Last week I was treated by the historic Biltmore Hotel in downtown Los Angeles to their classic English afternoon tea. If you’ve never had a classic afternoon tea, you need to experience it, and the roaring twenties era Biltmore is the place to do it. Every inch of the hotel is carved, muraled, frescoed, tapestried, guilded, mosaic’d and generally so eye-poppingly gorgeous that it’s easy to forget you’re in Los Angeles. I almost forgot to drink my tea!
If you’re looking for something special to do for Valentine’s Day, this would be fabulous. The tea room is the lobby of the original hotel, and so it’s fittingly grand, complete with a burbling marble fountain in the center and a grand staircase.
The highlight of any afternoon tea, besides the tea, is the array of tiny treats that comes with it, and I always zero right in on the scones and clotted cream. (That’s them on level two of our tiered tea tray.) Clotted cream, if you’ve never had it, is a very thick rich spreadable form of heavy cream that was first invented ages ago by some very smart British farmers. It’s not like whipped cream, or cream cheese, it’s not like butter…it has a unique decadent consistency and a wonderful soft flavor. It’s quite thick and spreadable, and when you slather it on a freshly baked scone there is no better thing in the world.
The little pot of clotted cream that we got at the Biltmore had me craving more, and happily I made the most astounding discovery…you can actually make clotted cream at home in your own kitchen. No more tracking it down in specialty stores and paying big bucks for the imported stuff. My homemade clotted cream was actually way better (and a whole lot fresher) than the British stuff I usually buy.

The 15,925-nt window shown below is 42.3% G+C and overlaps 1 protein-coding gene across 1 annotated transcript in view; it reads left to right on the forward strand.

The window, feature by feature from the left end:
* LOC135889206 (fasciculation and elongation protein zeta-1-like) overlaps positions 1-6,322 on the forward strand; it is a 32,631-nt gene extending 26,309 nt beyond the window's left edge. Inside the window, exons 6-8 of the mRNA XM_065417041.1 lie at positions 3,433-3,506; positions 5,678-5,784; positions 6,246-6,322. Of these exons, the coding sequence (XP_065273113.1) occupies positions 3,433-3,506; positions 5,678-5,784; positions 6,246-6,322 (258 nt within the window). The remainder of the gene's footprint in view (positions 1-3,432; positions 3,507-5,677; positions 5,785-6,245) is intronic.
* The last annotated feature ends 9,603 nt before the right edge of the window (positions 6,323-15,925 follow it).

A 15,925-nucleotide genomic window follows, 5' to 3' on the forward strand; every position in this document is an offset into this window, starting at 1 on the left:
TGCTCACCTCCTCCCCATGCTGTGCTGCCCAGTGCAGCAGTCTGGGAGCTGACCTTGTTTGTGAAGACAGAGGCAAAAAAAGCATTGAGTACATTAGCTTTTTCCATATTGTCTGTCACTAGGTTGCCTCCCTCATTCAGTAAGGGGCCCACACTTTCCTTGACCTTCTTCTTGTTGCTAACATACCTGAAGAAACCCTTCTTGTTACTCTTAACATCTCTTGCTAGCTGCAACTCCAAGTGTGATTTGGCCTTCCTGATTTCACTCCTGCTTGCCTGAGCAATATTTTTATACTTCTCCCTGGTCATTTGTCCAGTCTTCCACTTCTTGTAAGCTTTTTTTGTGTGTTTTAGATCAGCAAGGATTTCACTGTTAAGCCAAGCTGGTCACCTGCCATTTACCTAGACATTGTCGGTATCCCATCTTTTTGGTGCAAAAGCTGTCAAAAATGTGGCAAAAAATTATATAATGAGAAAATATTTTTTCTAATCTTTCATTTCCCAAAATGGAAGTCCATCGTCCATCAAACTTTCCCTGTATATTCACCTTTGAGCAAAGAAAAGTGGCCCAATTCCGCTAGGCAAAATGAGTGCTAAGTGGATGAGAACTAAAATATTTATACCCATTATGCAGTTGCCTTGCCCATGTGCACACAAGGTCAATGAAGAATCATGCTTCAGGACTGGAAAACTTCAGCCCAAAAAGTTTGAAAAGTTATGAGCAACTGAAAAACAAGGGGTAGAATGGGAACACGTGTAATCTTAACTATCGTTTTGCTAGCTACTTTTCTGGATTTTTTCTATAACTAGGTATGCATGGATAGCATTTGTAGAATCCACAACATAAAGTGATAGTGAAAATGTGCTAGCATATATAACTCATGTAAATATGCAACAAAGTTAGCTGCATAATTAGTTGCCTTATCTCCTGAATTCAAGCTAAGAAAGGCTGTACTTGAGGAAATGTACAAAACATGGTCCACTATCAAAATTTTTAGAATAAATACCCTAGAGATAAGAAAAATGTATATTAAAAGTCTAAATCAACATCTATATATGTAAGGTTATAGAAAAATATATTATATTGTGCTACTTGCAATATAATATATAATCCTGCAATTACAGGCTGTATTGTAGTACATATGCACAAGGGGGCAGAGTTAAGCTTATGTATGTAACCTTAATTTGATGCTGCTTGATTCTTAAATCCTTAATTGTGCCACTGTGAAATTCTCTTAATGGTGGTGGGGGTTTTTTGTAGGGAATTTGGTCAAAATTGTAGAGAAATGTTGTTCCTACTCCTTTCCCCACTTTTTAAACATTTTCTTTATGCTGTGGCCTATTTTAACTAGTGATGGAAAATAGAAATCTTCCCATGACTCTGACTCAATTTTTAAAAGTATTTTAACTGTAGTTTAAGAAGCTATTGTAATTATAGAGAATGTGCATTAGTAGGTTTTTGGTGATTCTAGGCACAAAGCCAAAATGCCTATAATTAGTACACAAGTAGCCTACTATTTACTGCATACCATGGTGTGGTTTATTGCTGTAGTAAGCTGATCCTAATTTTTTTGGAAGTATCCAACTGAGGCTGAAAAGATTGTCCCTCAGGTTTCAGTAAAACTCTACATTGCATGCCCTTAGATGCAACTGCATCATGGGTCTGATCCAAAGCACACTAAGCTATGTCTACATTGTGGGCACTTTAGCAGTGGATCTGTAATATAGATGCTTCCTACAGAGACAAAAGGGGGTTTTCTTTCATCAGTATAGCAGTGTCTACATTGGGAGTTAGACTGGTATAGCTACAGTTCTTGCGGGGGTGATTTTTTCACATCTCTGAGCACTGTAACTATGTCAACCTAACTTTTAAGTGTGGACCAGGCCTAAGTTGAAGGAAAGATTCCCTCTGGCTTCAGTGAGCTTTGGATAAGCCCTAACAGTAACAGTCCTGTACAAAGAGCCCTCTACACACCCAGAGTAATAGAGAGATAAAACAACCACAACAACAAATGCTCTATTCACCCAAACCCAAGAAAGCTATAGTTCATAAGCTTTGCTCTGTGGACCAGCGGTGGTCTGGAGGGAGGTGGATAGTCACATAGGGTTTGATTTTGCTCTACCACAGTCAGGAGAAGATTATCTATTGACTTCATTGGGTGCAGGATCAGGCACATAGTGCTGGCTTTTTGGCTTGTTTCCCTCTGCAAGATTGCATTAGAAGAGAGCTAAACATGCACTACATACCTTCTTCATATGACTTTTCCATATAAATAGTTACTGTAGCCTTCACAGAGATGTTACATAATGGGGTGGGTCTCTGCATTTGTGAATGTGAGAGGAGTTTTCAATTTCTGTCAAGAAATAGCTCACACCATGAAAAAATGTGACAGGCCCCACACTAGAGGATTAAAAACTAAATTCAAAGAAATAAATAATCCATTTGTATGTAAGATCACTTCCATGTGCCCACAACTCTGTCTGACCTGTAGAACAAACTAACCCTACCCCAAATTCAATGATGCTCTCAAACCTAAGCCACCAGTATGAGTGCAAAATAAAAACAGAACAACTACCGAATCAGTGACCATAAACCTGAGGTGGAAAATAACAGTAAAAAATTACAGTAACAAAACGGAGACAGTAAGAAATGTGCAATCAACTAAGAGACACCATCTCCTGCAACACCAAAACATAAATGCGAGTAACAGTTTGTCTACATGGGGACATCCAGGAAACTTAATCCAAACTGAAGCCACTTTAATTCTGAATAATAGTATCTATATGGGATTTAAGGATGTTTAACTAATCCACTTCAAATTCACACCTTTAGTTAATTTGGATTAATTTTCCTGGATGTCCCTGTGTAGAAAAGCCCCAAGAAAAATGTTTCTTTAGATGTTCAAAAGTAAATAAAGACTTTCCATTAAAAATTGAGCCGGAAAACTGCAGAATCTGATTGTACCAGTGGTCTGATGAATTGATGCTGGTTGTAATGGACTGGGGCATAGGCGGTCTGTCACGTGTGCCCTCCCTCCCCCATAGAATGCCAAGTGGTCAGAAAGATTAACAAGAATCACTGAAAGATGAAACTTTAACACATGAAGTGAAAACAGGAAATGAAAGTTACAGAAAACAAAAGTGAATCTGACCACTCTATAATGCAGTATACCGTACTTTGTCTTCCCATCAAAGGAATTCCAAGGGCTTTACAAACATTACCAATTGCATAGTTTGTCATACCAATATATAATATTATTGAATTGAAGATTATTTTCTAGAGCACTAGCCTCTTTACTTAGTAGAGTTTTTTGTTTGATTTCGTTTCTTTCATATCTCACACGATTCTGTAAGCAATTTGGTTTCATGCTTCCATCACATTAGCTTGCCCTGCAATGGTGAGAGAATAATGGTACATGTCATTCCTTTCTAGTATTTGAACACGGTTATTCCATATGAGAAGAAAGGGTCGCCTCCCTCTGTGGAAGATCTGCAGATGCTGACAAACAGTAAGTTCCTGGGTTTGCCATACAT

This is an amazing process, I hardly had to do anything, and I end up with a ton of the richest, silkiest clotted cream I’ve ever had. I used 2 pints of cream, poured them into a baking dish, and left it overnight in a 180F oven (the lowest my oven will go.) In the morning I let it cool and then refrigerated it for the rest of the day.
Then I scooped it into jars, which was a little sloppy at first, and put them back in the refrigerator. Any little bit of liquid gets absorbed right into the clotted cream after you put it in the jars, and by the next morning when I had it with my scones, it was absolutely to die for.
I can’t say enough good things about this project, the results far exceeded my expectations and it was absurdly easy. The only catch is that you can’t use ultra-pasteurized cream, which is cream that’s been processed for a longer shelf life. Many stores only sell ultra-pasteurized cream, so you have to search a bit for regular cream. I found mine at Whole Foods. Just read the labels… if it doesn’t say ultra-pasteurized on the label, you’re good to go.
You will definitely want to make scones to go with your clotted cream. I have lots of recipes for scones on the blog, but this time I made Jennifer’s Cardamom Vanilla Cream Scones, and they were wonderful. Jen doesn’t use any egg in her recipe like I usually do, and I have to say I really liked the texture of her scones. And how can you go wrong with cardamom and vanilla? I highly recommend them.
- 2 pints heavy cream (not ultrapasteurized)
- a heavy casserole dish
- set your oven to 180F
- Pour the cream into the casserole dish. It should come up about 1-3 inches on the side.
- Set the dish, uncovered, in the oven and leave undisturbed for 12 hours. Be sure to leave the oven on the whole time. I do this overnight.
- Remove the dish from the oven and set to cool. Then cover and refrigerate.
- The next morning scoop the thickened cream into a jar or jars, and cover and put back in the refrigerator. You can use the leftover cream for baking..
- Spread the clotted cream on freshly baked scones.